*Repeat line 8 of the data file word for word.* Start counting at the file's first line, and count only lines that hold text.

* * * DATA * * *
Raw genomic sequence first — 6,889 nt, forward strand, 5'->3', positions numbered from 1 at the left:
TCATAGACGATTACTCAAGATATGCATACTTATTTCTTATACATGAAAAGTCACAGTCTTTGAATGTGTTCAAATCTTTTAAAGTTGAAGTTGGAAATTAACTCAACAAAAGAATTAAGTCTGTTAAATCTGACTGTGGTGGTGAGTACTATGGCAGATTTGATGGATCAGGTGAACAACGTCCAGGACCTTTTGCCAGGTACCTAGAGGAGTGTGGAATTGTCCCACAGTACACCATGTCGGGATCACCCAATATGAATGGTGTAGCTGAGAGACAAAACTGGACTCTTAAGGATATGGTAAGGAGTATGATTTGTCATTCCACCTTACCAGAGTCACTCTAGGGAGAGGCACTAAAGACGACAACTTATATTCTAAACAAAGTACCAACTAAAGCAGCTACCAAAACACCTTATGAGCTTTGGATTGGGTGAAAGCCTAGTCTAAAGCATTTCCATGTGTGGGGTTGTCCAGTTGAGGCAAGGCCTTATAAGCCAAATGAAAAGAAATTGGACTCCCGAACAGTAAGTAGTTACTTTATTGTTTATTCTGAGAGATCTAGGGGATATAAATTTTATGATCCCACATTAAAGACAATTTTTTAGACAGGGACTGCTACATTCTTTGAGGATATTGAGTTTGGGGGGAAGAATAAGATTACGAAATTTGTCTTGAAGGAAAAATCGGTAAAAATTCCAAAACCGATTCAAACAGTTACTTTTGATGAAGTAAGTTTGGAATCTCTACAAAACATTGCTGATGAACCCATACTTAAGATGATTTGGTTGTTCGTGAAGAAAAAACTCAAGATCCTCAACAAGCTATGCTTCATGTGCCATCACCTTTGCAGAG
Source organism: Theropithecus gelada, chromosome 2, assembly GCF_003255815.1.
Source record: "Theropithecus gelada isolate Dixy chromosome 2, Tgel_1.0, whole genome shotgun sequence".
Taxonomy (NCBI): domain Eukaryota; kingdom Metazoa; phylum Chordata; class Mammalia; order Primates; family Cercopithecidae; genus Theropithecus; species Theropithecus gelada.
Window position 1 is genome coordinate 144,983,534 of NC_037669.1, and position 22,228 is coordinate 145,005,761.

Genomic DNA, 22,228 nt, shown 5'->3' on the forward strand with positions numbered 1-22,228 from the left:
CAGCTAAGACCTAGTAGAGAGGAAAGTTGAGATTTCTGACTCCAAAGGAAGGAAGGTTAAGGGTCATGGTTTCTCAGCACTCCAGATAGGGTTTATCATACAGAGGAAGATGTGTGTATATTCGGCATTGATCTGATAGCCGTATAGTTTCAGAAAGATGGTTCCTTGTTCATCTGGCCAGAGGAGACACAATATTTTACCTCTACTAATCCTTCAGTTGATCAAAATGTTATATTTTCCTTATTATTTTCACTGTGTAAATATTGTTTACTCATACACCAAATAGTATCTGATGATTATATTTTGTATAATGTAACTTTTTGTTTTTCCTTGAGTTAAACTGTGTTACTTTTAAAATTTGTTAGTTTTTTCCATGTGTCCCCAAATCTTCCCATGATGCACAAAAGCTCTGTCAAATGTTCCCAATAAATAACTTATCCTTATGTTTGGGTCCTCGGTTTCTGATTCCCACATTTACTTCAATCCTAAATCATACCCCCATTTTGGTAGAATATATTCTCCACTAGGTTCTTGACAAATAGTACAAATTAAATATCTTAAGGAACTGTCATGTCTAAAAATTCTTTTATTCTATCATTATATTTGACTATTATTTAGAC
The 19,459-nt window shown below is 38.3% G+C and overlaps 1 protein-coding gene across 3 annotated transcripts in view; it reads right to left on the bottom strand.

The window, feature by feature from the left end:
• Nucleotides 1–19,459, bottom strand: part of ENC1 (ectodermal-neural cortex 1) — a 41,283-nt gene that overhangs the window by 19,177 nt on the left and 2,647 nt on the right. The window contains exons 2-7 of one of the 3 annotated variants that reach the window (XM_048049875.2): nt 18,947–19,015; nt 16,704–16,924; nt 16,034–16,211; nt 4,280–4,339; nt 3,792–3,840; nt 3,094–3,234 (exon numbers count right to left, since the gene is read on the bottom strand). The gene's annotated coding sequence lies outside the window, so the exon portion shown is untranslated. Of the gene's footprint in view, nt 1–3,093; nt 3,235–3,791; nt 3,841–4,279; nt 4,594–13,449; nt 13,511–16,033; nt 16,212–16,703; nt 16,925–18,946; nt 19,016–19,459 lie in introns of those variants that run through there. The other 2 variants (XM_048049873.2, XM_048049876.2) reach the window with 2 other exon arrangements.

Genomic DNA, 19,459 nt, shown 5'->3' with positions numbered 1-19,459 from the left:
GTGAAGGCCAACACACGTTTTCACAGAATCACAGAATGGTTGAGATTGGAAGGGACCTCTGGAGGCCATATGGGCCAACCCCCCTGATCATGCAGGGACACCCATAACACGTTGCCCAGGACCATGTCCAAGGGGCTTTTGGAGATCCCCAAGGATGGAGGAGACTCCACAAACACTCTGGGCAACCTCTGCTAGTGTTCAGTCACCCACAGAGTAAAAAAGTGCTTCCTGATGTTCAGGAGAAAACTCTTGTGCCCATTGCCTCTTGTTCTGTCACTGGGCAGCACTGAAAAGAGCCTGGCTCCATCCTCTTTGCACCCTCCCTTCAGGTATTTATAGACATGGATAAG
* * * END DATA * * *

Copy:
CAGCTAAGACCTAGTAGAGAGGAAAGTTGAGATTTCTGACTCCAAAGGAAGGAAGGTTAAGGGTCATGGTTTCTCAGCACTCCAGATAGGGTTTATCATACAGAGGAAGATGTGTGTATATTCGGCATTGATCTGATAGCCGTATAGTTTCAGAAAGATGGTTCCTTGTTCATCTGGCCAGAGGAGACACAATATTTTACCTCTACTAATCCTTCAGTTGATCAAAATGTTATATTTTCCTTATTATTTTCACTGTGTAAATATTGTTTACTCATACACCAAATAGTATCTGATGATTATATTTTGTATAATGTAACTTTTTGTTTTTCCTTGAGTTAAACTGTGTTACTTTTAAAATTTGTTAGTTTTTTCCATGTGTCCCCAAATCTTCCCATGATGCACAAAAGCTCTGTCAAATGTTCCCAATAAATAACTTATCCTTATGTTTGGGTCCTCGGTTTCTGATTCCCACATTTACTTCAATCCTAAATCATACCCCCATTTTGGTAGAATATATTCTCCACTAGGTTCTTGACAAATAGTACAAATTAAATATCTTAAGGAACTGTCATGTCTAAAAATTCTTTTATTCTATCATTATATTTGACTATTATTTAGAC